Beverly deSouza, who interrupted her career to raise three sons, is anxious about how a 15-year gap in her resume will look to prospective employers now that she wants to resume her profession.
“The field of biological research just changes so rapidly that the skills I had 15 years ago are not quite applicable today,” said deSouza, 40, a Cary resident who has a biology degree from MIT and held research positions at Harvard Medical School and the UNC Lineberger Comprehensive Cancer Center.
“I’m very confident that I can learn new things now,” added deSouza, “but the tricky part is convincing someone who’s hiring that I can do that.”
The upcoming Back to Business Women’s Conference being held Oct. 8 and 9 in Morrisville, believed to be a first-of-its-kind event locally, is geared to helping women like deSouza who want to rejoin the corporate world after taking time off for personal reasons. Among other things, the conference will offer: workshops and panel discussions on digital and business skills needed by today’s job seekers; a talk on “New Rules of the Job Search”; and the opportunity to network with local recruiters.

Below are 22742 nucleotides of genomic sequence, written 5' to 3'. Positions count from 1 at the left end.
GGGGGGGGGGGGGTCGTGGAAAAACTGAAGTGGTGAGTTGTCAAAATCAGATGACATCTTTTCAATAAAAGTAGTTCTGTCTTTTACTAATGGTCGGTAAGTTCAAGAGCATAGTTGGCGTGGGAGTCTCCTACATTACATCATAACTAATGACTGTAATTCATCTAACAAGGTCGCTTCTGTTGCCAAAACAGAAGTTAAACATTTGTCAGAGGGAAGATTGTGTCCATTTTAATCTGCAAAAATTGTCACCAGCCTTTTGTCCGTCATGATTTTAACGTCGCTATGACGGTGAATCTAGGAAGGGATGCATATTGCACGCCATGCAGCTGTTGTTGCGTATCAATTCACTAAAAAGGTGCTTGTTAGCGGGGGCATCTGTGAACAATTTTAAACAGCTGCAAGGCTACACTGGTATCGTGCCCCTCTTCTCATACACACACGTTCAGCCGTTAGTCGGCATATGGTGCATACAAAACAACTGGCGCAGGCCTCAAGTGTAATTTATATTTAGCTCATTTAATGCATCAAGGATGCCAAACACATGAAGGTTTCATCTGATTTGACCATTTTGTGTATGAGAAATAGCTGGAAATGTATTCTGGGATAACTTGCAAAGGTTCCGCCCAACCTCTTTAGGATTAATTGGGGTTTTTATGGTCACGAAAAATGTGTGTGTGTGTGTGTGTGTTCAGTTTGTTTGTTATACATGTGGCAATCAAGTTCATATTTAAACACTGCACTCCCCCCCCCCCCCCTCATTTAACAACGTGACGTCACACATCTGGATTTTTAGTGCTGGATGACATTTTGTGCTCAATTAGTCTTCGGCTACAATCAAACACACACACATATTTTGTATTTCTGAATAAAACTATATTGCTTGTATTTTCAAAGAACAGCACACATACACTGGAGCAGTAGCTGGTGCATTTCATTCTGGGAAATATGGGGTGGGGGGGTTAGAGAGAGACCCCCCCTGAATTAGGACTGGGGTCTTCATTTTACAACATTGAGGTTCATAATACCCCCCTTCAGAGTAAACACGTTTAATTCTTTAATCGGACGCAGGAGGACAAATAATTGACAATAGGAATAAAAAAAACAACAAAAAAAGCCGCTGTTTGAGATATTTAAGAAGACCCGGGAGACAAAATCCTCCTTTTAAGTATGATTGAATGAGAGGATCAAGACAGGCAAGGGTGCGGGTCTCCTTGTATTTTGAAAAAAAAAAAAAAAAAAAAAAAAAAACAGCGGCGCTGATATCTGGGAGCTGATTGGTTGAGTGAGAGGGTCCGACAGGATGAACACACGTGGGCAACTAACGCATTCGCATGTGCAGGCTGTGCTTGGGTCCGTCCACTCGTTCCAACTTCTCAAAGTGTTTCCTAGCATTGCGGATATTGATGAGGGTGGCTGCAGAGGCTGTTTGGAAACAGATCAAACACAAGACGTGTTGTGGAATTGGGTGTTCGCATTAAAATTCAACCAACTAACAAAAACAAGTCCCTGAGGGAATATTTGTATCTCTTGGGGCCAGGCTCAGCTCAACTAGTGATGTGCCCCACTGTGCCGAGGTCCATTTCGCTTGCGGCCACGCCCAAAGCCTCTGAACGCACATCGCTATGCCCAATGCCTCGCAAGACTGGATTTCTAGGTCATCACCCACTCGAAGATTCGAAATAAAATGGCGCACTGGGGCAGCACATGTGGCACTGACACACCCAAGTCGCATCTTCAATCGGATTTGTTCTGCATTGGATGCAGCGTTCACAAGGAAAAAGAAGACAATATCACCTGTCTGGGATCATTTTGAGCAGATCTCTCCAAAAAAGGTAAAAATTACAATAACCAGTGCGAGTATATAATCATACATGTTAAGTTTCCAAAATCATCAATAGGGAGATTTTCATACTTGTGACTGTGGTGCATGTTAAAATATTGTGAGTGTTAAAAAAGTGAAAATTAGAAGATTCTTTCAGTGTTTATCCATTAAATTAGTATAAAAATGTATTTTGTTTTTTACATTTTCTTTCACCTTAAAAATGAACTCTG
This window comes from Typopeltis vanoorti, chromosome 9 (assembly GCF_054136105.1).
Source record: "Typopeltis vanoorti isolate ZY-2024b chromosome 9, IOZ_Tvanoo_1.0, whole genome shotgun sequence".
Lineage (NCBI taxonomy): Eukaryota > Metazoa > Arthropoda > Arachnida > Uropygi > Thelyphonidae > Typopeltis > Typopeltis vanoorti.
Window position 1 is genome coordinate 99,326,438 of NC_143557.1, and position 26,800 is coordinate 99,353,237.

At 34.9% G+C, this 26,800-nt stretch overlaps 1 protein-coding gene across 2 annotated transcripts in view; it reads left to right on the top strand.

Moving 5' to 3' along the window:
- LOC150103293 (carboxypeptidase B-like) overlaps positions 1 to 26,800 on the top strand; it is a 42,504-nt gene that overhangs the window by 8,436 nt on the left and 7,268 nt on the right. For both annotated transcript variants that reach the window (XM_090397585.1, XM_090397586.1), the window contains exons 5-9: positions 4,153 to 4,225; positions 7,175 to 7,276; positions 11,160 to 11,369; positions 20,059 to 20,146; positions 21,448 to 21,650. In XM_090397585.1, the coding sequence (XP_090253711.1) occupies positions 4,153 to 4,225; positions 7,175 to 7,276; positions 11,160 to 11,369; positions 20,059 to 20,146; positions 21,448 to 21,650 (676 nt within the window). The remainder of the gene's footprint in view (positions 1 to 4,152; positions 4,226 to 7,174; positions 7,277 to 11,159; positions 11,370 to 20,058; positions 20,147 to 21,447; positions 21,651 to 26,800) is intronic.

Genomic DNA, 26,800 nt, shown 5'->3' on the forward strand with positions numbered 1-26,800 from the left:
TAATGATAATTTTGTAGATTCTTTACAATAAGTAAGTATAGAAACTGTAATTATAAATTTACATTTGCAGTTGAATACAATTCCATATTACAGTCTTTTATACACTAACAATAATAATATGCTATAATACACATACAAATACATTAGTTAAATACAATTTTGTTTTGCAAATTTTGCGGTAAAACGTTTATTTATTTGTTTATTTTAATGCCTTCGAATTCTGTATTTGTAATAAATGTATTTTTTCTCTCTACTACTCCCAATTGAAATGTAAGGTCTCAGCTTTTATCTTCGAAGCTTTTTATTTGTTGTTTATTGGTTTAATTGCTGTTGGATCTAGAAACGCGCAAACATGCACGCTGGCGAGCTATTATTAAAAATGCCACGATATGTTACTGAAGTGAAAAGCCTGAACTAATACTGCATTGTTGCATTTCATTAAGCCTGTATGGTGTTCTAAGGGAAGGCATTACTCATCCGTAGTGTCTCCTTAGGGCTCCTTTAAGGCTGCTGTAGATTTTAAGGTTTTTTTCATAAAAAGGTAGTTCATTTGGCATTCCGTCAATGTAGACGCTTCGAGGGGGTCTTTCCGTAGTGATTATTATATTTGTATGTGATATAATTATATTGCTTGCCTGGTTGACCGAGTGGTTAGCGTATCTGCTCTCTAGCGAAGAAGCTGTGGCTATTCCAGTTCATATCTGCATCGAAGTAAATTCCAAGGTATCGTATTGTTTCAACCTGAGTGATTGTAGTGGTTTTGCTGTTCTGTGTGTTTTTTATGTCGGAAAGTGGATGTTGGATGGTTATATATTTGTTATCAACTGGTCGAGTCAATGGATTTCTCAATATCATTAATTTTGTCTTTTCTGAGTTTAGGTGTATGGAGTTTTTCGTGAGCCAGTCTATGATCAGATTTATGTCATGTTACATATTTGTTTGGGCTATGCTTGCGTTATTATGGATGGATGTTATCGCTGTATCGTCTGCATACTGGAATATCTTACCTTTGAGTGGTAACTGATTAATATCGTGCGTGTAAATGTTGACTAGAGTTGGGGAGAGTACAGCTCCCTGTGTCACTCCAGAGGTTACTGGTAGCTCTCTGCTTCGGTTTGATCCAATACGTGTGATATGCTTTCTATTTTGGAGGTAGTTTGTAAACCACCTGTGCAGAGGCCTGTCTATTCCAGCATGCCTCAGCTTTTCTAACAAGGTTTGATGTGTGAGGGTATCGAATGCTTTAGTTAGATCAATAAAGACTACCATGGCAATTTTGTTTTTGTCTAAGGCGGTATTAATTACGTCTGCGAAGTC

The conference addresses a widespread phenomenon.
A 2009 study by what is now the Center for Talent Innovation found that 31 percent of “highly qualified” professional women voluntarily took extended time off from their careers.
The average length of their career break: 2.7 years. The No. 1 reason was wanting or needing to spend more time with their children.
The right fit
Resuming their careers isn’t a given. The study noted that 73 percent of the women who wanted to resume their careers succeeded in finding a job – meaning one in four failed to do so. And only 40 percent were able to find full-time jobs.